If you have ever suffered from intractable low back pain, you are probably familiar with an MRI (magnetic resonance imaging) machine. The knocking and shaking inside the machine can be legendary, and the images immensely valuable. This diagnostic tool seems to be a key factor in the expanding understanding of the inner workings of the human body.
Behind all those loud noises and clear pictures, there is a beautiful piece of engineering from the magnets to the MRI cooling system. But how, exactly, does it work?
Magnets and Radios
The MRI scanner uses radio waves and a strong magnetic field to produce images. The magnets are responsible for the loud noises in the machine, and they are also the reason why you are asked to remove any metal from your body before receiving an MRI.
The scanner itself does not expose the person to any sort of radiation, rather it generates a powerful magnetic field around the person. Radio waves are directed at the body through the magnetic field. The combination of these technologies allows the machine to produce detailed pictures of soft tissue structures in the body. This is why an MRI can be so effective in diagnosing sports-related injuries.
MRI technology takes advantage of the high water content of the human body. The hydrogen atoms in water molecules (H2O) become aligned in a magnetic field. As the scanner applies a strong magnetic field, the spinning of all the hydrogen atoms in the body aligns.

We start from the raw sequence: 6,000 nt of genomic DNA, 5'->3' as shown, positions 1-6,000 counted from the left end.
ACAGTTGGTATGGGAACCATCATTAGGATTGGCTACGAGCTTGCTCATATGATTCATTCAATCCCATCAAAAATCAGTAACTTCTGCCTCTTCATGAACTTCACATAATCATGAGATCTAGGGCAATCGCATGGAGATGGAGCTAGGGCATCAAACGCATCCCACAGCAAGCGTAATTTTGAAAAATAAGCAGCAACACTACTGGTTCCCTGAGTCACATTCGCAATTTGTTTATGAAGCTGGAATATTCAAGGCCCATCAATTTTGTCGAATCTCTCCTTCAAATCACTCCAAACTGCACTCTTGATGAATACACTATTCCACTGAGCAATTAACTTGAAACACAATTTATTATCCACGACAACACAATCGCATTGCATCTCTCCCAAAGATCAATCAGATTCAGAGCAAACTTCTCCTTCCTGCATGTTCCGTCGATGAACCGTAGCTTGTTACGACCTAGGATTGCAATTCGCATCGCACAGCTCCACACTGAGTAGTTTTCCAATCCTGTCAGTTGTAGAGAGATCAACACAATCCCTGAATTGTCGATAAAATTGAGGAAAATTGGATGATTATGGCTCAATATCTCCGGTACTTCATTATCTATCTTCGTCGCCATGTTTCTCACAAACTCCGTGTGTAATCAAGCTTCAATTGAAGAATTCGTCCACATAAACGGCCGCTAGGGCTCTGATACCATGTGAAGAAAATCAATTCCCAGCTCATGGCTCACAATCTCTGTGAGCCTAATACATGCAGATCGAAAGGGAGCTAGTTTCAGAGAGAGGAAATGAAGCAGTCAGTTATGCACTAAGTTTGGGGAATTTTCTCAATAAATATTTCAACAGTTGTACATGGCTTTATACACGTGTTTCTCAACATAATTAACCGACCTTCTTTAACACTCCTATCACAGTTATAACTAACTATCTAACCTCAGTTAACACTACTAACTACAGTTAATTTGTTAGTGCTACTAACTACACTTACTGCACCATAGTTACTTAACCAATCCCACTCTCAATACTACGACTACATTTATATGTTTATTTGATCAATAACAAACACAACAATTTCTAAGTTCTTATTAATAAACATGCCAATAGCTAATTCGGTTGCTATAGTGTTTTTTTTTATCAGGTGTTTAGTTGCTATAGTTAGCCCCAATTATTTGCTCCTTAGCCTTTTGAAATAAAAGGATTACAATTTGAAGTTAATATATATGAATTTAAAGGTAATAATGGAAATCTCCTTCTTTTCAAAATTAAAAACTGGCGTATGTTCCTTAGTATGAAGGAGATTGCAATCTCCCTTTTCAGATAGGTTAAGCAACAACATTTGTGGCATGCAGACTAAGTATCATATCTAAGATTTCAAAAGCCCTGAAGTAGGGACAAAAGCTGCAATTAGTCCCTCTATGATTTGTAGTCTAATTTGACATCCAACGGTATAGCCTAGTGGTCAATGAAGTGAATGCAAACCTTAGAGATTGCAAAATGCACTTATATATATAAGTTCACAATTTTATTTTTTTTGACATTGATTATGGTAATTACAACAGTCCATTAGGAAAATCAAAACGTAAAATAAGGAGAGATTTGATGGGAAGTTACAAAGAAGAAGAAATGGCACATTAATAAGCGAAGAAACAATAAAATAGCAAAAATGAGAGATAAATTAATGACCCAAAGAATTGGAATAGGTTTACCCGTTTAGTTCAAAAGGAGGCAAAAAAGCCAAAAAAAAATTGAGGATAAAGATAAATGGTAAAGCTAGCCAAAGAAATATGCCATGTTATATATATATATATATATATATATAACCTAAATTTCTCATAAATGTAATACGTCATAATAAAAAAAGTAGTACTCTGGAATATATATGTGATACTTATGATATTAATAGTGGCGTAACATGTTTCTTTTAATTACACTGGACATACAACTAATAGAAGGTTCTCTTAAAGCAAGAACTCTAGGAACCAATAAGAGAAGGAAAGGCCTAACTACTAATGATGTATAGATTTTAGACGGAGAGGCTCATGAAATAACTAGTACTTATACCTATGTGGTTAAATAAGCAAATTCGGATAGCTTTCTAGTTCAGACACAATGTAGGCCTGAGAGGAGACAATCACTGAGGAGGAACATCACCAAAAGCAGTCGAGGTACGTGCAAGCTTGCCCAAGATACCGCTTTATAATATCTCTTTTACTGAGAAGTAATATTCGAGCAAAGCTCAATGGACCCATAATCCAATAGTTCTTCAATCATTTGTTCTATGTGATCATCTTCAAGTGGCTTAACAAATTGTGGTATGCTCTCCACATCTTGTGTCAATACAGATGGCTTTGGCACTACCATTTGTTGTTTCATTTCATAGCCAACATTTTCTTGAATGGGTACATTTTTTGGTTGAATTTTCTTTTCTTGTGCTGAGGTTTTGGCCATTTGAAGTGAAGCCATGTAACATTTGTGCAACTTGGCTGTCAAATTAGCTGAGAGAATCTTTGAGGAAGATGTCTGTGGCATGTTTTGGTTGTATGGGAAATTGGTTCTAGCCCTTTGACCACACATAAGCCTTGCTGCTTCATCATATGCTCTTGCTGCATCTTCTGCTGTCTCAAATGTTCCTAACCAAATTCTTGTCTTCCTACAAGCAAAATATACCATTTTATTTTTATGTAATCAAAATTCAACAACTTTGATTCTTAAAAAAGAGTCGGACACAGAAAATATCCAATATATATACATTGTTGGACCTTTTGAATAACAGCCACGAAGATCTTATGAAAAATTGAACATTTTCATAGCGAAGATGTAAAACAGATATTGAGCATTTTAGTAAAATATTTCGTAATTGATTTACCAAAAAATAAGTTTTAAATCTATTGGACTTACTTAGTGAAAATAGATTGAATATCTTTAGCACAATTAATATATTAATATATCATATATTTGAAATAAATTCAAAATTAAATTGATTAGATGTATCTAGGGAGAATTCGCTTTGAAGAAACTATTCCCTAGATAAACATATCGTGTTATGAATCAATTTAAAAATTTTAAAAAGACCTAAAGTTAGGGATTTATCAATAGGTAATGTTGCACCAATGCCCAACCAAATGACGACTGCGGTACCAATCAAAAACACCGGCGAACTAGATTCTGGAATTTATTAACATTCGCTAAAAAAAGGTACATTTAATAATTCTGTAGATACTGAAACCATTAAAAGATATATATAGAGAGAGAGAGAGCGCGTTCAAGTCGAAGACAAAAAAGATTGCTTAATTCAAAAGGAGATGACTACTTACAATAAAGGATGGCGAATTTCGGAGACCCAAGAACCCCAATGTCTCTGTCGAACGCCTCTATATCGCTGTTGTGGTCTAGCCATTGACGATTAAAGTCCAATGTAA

The radio waves in the scanner vary the magnetic field. The hydrogen atoms then absorb the energy from the varied magnetic field and the spins change direction. As the magnetic field is turned off, the atoms gradually return to their original spins. This process, called precession, produces a radio signal that the machine can measure and render into an image.
Every type of tissue in the body has a different rate for the hydrogen atoms to return to their original spin. This variation is what allows the images from the scanner to distinguish between different types of tissue. The variable spin rate is part of what produces the clear and fascinating images associated with MRI scans.
In addition to standard MRI scans, there are also Diffusion MRIs and Functional MRIs available. Diffusion MRI measures the rate at which water diffuses through tissues. Functional MRI (fMRI) measures the rate of blood flow to different areas of the brain.
MRI technology continues to evolve and produce fascinating images. Inside the metal, magnets, and MRI cooling system is a beautiful piece of science and engineering.